This Junkyard Cressida Wagon has Petrified Woodgrain

So last weekend I partook in one of my favorite endeavors and prowled the local U-Pull lots. As usual, there was a butt-load of interesting iron on display, most in various stages of cannibalization, but the one that gave me the biggest frowny face for having discovered it there was this first generation Toyota Cressida wagon.
It just looked so dang sad.

Yeah, it’s not an uber exotic, nor particularly rare, but there was sometihng about it that called out to me, across row upon row of crumpled Kia and immolated Isuzu, I think it was the woodgrain. You know how they say they just don’t make ’em like that any more? Well, that’s totally the case here as the photo finish appliqué that is the field of faux forest bi-product is surrounded by a metal frame that’s also phoney baloney wood – held in place by a series of spring clips rather than the more modern convenience of glue.
The interior was surprisingly intact, and you have to admire the durability of those ’70s vinyl seats – testaments to petrochemical engineering overcoming lard-butts and who knows how many years of flatus. It was also surprisingly complete, although2 someone had already collected the center console as a trophy. Less surprising was finding the radio last set on AM.
The rest of the interior is also mostly plastic and the years and sun have not been kind to it, turning what was probably once a unified message of tan into a Rubic’s Cube of various shades of beige. The odd placement – to the left of the wheel – of the overdrive actuator is also perplexing.
The hoods are always raised on the cars at this lot – something to think about there on those long sleepless nights – and a glance under this one reveals a relatively new Fram air filter contrasting with the pine needles and spiderweb detritus of neglect. The end for this Cressida was slow, however one would hope however that it was not painful.
Cars don’t go to the pick a part to be reborn, they go there to die, and this Cressida, seemingly unloved in its last days here on Earth has had an ignominious end to a life probably full of taking kids to school, shopping for groceries, and being part of some family’s life. Somehow, it seems it should have reached a more noble destination than this.
Of course, I could be wrong – it is possible that this Toyota had been being used as a mobile meth lab and was impounded in a police raid after a sting brought down its owner. And if that’s the case, then I say good riddance.

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  1. Jim-Bob Avatar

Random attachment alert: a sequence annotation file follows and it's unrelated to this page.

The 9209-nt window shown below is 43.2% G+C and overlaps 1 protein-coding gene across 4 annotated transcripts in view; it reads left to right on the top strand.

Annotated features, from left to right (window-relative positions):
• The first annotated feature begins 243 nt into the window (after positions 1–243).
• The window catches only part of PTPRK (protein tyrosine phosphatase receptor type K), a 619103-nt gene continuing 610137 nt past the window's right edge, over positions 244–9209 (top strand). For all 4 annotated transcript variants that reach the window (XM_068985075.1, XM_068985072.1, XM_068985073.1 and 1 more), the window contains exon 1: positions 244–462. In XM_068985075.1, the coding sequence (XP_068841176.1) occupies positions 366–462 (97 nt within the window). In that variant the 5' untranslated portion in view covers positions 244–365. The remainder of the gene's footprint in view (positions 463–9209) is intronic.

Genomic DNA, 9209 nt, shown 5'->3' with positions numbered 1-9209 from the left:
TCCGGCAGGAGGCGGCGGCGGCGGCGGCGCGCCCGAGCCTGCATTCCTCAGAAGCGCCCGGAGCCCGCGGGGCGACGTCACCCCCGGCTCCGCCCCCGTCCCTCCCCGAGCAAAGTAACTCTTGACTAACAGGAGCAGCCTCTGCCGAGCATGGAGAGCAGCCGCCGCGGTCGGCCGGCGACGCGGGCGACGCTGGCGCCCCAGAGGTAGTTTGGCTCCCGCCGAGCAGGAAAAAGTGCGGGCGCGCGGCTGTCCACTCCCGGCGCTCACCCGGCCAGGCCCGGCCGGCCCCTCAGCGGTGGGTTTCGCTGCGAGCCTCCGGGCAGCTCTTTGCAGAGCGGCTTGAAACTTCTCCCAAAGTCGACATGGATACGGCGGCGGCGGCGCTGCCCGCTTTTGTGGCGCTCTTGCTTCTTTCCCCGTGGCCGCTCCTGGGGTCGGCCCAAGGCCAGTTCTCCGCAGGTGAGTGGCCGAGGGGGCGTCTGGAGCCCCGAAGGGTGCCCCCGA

I too had a sad with my junkyard run yesterday afternoon. I saw, of all things, a mid 1960's Caddy Hearse sitting at the Clearwater, FL LKQ U pull it. It was rusty but it was still sad to see such a unique vehicle waiting to be recycled into cheap Chinese crap. I should remember to bring my digital camera with me when I go to the junkyards as I see a lot of interesting stuff whenever I go. (Other cool stuff that made me cry: 1993 or 1994 Nissan Sentra SE-R, a really nice W123 240D, 1968 Ford Galaxy, 3 cylinder Daihatsu Charade, and a nice 1997 Geo Metro that I pulled the A/C compressor from.)

  2. LTDScott Avatar

    Cars like that are actually becoming somewhat popular again with the Japanese nostalgic crowd. Unfortunately it appears this one was just too gar gone.

  3. mdharrell Avatar

    Did you snag the overdrive control?

  4. dukeisduke Avatar

    I've always thought that the first-gen Cressida was a great car, despite the funky styling. I've wished before that I'd steered my mom toward buying a Cressida sedan in '78, instead of the craptastic Malibu Classic that she bought. Between the THM200 tranny, the axle shaft recall, the A/C system with the awful R-4 compressor, and the lackadaisical design and build quality, it was (and still is) a miserable car. The Cressida likely would have been bulletproof with only routine maintenance.

    1. captain pabst Avatar
      captain pabst

      hey i was born in a 78 malibu classic wagon. in 1983…..

  5. Smells_Homeless Avatar

    Oddly, the overdrive control on my parts-runner Dakota is also on the dash to the left of the steering wheel. It's a button though.

  6. From_a_Buick_6 Avatar

    I love that Toyota saw fit to put the overdrive button in the same position that the domestics put the headlight controls back then. Exact same style switch, too. I'm sure that didn't confuse anybody.

  7. Tim Odell Avatar
    Tim Odell

    Given the Lego-like parts interchangeability of late 70s through 80s Toyotas, there's likely a distressing quantity of turbo Supra parts that'd take all of a weekend to swap in.

    1. 7shades Avatar

      Seeing as this one sports the 5M (tractor) engine, the Supra 7MGTE would literally bolt in. And then promptly eat its head gasket.

  8. Mad_Hungarian Avatar

    There's an excellent example of one of those on the road here in Savannah, GA, same color, woodgrain and all. I am beginning to think it is a genuine "only driven to church on Sunday" car, because that is the only time I see it, parked outside a Lutheran church on Sunday mornings.

  9. grinder_74 Avatar

    I was a 4 year old kid in Cupertino when a neighbor proudly bought one of these brand new and it was there I first heard the word "snazzy" as described by the owner. I'll probably never forget that odd memory

  10. dead_elvis Avatar

    It makes me only a little less sad that this has a slushbox. Very, very little.

  11. Peter Tanshanomi Avatar
    Peter Tanshanomi

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    I dream of someday shipping a Cressida X30 coupe across the waters, and then swapping in the 230 HP 7M-GTE and 5-speed from an early '90s Supra.